Energy Ministers and heads of state now have the opportunity to change this priority setting and deliver on the promise of Efficiency First to which Europe committed itself, notably when discussing the Energy Efficiency Directive, which includes relevant provisions on the renovation of public buildings.

Our political leaders should deliver long term solutions to ensure that future energy price hikes will no longer be a serious concern. The EU ETS revenue should be used to kick-start renovation efforts by allocating them to immediate comprehensive energy audits of buildings.

These audits, also known as Building Renovation Passports, will prepare deep renovation plans with a focus on the worst performing buildings. This will result in a transparent definition of investment opportunities for the coming years.

The Recovery and Resilience Facility funds (RRF) should be used to provide a mix of financial support consisting of grants, preferential zero-interest loans, and bank guarantees to trigger investments by different owner groups.

Most national recovery plans make significant funding available for renovation. Investing a share of the RRF in an initiative to boost skills and innovation in the construction sector so that renovation service supply can meet the growing demand is also essential and should happen now.

Short-term solutions such as increased financial support for vulnerable groups are an appropriate and necessary political response in a time of crisis but should not dilute attention and commitment to pushing long-term sustainable solutions.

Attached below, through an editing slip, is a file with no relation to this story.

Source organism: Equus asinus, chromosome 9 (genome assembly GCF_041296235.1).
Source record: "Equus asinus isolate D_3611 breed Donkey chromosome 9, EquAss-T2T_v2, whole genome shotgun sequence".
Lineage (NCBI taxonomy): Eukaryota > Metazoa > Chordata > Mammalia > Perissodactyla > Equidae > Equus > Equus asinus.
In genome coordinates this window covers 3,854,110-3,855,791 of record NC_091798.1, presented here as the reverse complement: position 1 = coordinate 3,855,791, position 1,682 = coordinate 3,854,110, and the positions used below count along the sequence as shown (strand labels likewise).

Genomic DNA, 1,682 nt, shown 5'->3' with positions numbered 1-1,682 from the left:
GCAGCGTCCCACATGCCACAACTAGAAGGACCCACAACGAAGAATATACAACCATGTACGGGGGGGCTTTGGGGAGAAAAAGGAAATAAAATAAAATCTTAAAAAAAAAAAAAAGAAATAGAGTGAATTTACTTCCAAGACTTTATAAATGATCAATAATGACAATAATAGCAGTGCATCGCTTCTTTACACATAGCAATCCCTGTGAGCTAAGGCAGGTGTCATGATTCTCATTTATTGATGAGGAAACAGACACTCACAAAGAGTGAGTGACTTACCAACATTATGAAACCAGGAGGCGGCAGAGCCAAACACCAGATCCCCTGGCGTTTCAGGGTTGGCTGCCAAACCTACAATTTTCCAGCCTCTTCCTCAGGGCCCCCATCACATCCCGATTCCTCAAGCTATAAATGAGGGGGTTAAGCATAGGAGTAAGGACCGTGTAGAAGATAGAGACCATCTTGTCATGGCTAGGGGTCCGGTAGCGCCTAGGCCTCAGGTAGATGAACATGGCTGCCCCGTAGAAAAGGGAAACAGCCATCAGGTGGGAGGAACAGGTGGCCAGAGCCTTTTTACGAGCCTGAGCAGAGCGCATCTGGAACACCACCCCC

Improving the energy performance of European buildings is the most reliable and safest strategy to reduce the EU’s exposure to future energy cost spikes, and policymaking should move from serious words to serious action and serious political support.

We know that the share of natural gas used in European buildings grew in the past decades. Europe’s dash for gas helped move away from more carbon intensive fuels like heating oil and coal but did little to achieve higher efficiency levels. In fact, absolute gas consumption grew significantly in many European countries.

After COP26 and its call to governments for higher efforts on mitigation, the essential role buildings play in combating climate change, representing 40% of Europe’s CO2 emissions, should not need any reminding. And at the same time buildings have a central role in supporting a more resilient, decentralised and decarbonised energy system.

Overall, the toolbox communication and the recent Council conclusions raise concerns as to the real political priority which building renovation and the Renovation Wave is given.

Winter is here: what has started as an energy crisis will quickly become a social crisis if the adequate immediate measures are not taken.

Ad hoc short-term measures to protect vulnerable citizens against severe consequences of energy price spikes must go hand in hand with measures to deliver sustainable, long-term solutions with deep renovation of the building stock and these measures should be an immediate priority.

Energy efficiency gains through deep renovation of European buildings must be a key pillar of Europe’s move to a higher level of affordable and renewable energy, and it is essential for the European journey to climate neutrality.